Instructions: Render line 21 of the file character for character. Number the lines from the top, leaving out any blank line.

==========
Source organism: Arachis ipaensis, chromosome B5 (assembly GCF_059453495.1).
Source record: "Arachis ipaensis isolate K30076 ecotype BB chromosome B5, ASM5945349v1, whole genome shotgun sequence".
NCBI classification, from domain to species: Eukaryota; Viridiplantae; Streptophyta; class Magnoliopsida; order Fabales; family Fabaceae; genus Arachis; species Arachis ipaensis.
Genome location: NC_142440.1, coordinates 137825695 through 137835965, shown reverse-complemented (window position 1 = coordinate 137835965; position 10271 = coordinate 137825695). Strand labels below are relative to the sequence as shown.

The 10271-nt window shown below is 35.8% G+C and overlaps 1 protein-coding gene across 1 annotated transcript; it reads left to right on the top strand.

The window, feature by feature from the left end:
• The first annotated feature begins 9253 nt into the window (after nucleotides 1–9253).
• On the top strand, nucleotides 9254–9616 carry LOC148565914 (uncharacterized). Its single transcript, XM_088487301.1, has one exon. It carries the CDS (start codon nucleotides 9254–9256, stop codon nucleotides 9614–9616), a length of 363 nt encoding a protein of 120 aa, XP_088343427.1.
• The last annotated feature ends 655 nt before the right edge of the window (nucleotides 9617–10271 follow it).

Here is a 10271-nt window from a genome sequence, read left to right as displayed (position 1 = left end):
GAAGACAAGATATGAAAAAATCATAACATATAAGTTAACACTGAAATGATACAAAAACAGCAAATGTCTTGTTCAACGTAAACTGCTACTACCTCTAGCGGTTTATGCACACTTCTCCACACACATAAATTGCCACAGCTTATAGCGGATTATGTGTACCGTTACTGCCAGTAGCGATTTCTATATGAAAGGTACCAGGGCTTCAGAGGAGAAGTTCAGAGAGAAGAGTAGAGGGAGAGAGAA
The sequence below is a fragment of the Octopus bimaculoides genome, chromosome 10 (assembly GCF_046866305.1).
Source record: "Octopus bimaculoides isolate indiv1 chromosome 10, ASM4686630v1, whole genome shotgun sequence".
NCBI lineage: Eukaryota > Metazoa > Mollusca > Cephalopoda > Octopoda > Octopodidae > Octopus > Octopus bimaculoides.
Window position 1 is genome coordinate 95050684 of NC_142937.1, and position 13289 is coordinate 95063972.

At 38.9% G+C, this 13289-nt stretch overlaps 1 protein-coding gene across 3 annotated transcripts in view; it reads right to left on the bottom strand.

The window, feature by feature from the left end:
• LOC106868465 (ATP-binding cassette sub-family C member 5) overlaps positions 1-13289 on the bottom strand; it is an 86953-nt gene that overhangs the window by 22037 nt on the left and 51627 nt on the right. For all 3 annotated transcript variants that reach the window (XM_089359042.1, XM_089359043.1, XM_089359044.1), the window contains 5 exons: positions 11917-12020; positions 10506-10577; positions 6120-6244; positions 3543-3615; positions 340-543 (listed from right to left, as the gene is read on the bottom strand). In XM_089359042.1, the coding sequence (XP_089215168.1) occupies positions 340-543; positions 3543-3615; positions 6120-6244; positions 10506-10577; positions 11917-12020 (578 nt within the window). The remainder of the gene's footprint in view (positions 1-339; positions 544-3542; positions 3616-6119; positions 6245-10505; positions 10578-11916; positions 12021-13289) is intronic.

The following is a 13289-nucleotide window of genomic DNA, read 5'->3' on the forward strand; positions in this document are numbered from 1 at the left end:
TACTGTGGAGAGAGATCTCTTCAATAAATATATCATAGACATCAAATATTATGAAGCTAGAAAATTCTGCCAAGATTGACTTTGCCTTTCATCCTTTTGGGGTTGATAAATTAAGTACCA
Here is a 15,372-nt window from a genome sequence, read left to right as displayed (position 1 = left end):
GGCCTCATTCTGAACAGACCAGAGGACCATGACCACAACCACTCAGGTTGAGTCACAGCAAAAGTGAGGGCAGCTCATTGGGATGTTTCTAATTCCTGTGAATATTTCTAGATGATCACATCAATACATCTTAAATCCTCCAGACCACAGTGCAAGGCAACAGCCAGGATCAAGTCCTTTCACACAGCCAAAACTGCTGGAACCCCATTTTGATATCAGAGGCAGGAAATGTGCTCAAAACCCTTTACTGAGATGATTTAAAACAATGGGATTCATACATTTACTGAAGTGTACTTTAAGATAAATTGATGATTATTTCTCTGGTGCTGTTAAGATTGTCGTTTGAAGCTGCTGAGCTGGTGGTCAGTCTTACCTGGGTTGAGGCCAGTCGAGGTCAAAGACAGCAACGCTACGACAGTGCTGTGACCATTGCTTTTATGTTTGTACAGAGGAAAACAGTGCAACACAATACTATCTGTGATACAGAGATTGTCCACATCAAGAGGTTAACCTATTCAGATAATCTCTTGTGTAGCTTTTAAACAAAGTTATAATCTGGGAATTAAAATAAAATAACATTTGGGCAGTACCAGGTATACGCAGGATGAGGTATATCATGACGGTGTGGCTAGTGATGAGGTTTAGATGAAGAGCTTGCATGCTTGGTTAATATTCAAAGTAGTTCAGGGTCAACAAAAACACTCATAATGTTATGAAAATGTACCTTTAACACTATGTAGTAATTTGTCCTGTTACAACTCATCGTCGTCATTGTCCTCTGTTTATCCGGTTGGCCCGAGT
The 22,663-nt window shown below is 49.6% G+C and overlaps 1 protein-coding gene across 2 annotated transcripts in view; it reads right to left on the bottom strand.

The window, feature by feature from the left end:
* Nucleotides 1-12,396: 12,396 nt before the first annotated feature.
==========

Here is a 15,372-nt window from a genome sequence, read left to right as displayed (position 1 = left end):